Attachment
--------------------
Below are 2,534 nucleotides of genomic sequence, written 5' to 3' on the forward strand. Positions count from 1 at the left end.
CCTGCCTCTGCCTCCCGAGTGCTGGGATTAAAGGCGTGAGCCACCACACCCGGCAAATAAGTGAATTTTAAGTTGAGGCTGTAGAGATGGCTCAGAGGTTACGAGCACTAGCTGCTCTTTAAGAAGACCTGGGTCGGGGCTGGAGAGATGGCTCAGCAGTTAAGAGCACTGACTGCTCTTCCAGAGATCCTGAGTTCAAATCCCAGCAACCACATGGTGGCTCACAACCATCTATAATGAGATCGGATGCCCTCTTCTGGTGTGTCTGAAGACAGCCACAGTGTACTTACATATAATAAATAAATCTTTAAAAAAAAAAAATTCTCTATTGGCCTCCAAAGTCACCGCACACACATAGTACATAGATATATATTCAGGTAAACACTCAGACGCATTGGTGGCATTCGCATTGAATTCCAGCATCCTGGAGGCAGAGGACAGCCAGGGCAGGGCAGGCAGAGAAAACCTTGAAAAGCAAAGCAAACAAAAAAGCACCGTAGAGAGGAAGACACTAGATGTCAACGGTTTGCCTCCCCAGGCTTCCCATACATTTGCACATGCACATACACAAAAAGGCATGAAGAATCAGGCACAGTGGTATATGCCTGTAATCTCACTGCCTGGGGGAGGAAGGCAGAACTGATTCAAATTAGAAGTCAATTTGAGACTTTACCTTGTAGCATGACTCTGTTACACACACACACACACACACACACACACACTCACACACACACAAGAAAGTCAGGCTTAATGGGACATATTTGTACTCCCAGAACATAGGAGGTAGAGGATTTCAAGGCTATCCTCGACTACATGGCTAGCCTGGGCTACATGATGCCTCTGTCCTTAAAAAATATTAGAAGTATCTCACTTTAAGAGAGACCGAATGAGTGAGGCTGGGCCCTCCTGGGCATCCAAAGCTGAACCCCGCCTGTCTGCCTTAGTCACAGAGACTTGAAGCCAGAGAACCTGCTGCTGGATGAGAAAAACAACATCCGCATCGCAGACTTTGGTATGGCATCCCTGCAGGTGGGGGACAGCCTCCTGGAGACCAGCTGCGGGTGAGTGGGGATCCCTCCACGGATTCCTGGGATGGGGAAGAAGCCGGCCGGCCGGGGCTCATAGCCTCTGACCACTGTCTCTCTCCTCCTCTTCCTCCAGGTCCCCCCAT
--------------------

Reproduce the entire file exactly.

Below are 2,534 nucleotides of genomic sequence, written 5' to 3' on the forward strand. Positions count from 1 at the left end.
CCTGCCTCTGCCTCCCGAGTGCTGGGATTAAAGGCGTGAGCCACCACACCCGGCAAATAAGTGAATTTTAAGTTGAGGCTGTAGAGATGGCTCAGAGGTTACGAGCACTAGCTGCTCTTTAAGAAGACCTGGGTCGGGGCTGGAGAGATGGCTCAGCAGTTAAGAGCACTGACTGCTCTTCCAGAGATCCTGAGTTCAAATCCCAGCAACCACATGGTGGCTCACAACCATCTATAATGAGATCGGATGCCCTCTTCTGGTGTGTCTGAAGACAGCCACAGTGTACTTACATATAATAAATAAATCTTTAAAAAAAAAAAATTCTCTATTGGCCTCCAAAGTCACCGCACACACATAGTACATAGATATATATTCAGGTAAACACTCAGACGCATTGGTGGCATTCGCATTGAATTCCAGCATCCTGGAGGCAGAGGACAGCCAGGGCAGGGCAGGCAGAGAAAACCTTGAAAAGCAAAGCAAACAAAAAAGCACCGTAGAGAGGAAGACACTAGATGTCAACGGTTTGCCTCCCCAGGCTTCCCATACATTTGCACATGCACATACACAAAAAGGCATGAAGAATCAGGCACAGTGGTATATGCCTGTAATCTCACTGCCTGGGGGAGGAAGGCAGAACTGATTCAAATTAGAAGTCAATTTGAGACTTTACCTTGTAGCATGACTCTGTTACACACACACACACACACACACACACACACTCACACACACACAAGAAAGTCAGGCTTAATGGGACATATTTGTACTCCCAGAACATAGGAGGTAGAGGATTTCAAGGCTATCCTCGACTACATGGCTAGCCTGGGCTACATGATGCCTCTGTCCTTAAAAAATATTAGAAGTATCTCACTTTAAGAGAGACCGAATGAGTGAGGCTGGGCCCTCCTGGGCATCCAAAGCTGAACCCCGCCTGTCTGCCTTAGTCACAGAGACTTGAAGCCAGAGAACCTGCTGCTGGATGAGAAAAACAACATCCGCATCGCAGACTTTGGTATGGCATCCCTGCAGGTGGGGGACAGCCTCCTGGAGACCAGCTGCGGGTGAGTGGGGATCCCTCCACGGATTCCTGGGATGGGGAAGAAGCCGGCCGGCCGGGGCTCATAGCCTCTGACCACTGTCTCTCTCCTCCTCTTCCTCCAGGTCCCCCCAT